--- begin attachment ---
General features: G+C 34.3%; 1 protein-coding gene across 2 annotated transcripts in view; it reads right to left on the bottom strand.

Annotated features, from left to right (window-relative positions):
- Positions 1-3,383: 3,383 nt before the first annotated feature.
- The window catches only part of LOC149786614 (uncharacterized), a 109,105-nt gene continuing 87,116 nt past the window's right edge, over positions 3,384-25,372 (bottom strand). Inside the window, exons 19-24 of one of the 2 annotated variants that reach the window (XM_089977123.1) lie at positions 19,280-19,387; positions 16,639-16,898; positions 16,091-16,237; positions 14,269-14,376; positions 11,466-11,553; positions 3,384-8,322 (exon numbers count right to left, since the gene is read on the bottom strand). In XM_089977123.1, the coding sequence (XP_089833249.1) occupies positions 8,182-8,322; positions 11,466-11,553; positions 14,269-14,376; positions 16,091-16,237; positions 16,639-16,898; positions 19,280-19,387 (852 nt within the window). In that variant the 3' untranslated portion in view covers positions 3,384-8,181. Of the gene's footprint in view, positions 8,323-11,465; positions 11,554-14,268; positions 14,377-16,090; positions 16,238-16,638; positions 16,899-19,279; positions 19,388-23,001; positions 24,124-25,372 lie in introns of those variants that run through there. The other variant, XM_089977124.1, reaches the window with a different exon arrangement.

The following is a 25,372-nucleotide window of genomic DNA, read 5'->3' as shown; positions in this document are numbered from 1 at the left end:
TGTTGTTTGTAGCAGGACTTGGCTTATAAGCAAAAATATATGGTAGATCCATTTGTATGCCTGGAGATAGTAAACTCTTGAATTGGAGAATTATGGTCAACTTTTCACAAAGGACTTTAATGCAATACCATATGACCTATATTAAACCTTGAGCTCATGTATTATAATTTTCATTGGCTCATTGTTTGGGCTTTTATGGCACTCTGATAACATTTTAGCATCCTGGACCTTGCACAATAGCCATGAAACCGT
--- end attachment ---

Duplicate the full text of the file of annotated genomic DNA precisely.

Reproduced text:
General features: G+C 34.3%; 1 protein-coding gene across 2 annotated transcripts in view; it reads right to left on the bottom strand.

Annotated features, from left to right (window-relative positions):
- Positions 1-3,383: 3,383 nt before the first annotated feature.
- The window catches only part of LOC149786614 (uncharacterized), a 109,105-nt gene continuing 87,116 nt past the window's right edge, over positions 3,384-25,372 (bottom strand). Inside the window, exons 19-24 of one of the 2 annotated variants that reach the window (XM_089977123.1) lie at positions 19,280-19,387; positions 16,639-16,898; positions 16,091-16,237; positions 14,269-14,376; positions 11,466-11,553; positions 3,384-8,322 (exon numbers count right to left, since the gene is read on the bottom strand). In XM_089977123.1, the coding sequence (XP_089833249.1) occupies positions 8,182-8,322; positions 11,466-11,553; positions 14,269-14,376; positions 16,091-16,237; positions 16,639-16,898; positions 19,280-19,387 (852 nt within the window). In that variant the 3' untranslated portion in view covers positions 3,384-8,181. Of the gene's footprint in view, positions 8,323-11,465; positions 11,554-14,268; positions 14,377-16,090; positions 16,238-16,638; positions 16,899-19,279; positions 19,388-23,001; positions 24,124-25,372 lie in introns of those variants that run through there. The other variant, XM_089977124.1, reaches the window with a different exon arrangement.

The following is a 25,372-nucleotide window of genomic DNA, read 5'->3' as shown; positions in this document are numbered from 1 at the left end:
TGTTGTTTGTAGCAGGACTTGGCTTATAAGCAAAAATATATGGTAGATCCATTTGTATGCCTGGAGATAGTAAACTCTTGAATTGGAGAATTATGGTCAACTTTTCACAAAGGACTTTAATGCAATACCATATGACCTATATTAAACCTTGAGCTCATGTATTATAATTTTCATTGGCTCATTGTTTGGGCTTTTATGGCACTCTGATAACATTTTAGCATCCTGGACCTTGCACAATAGCCATGAAACCGT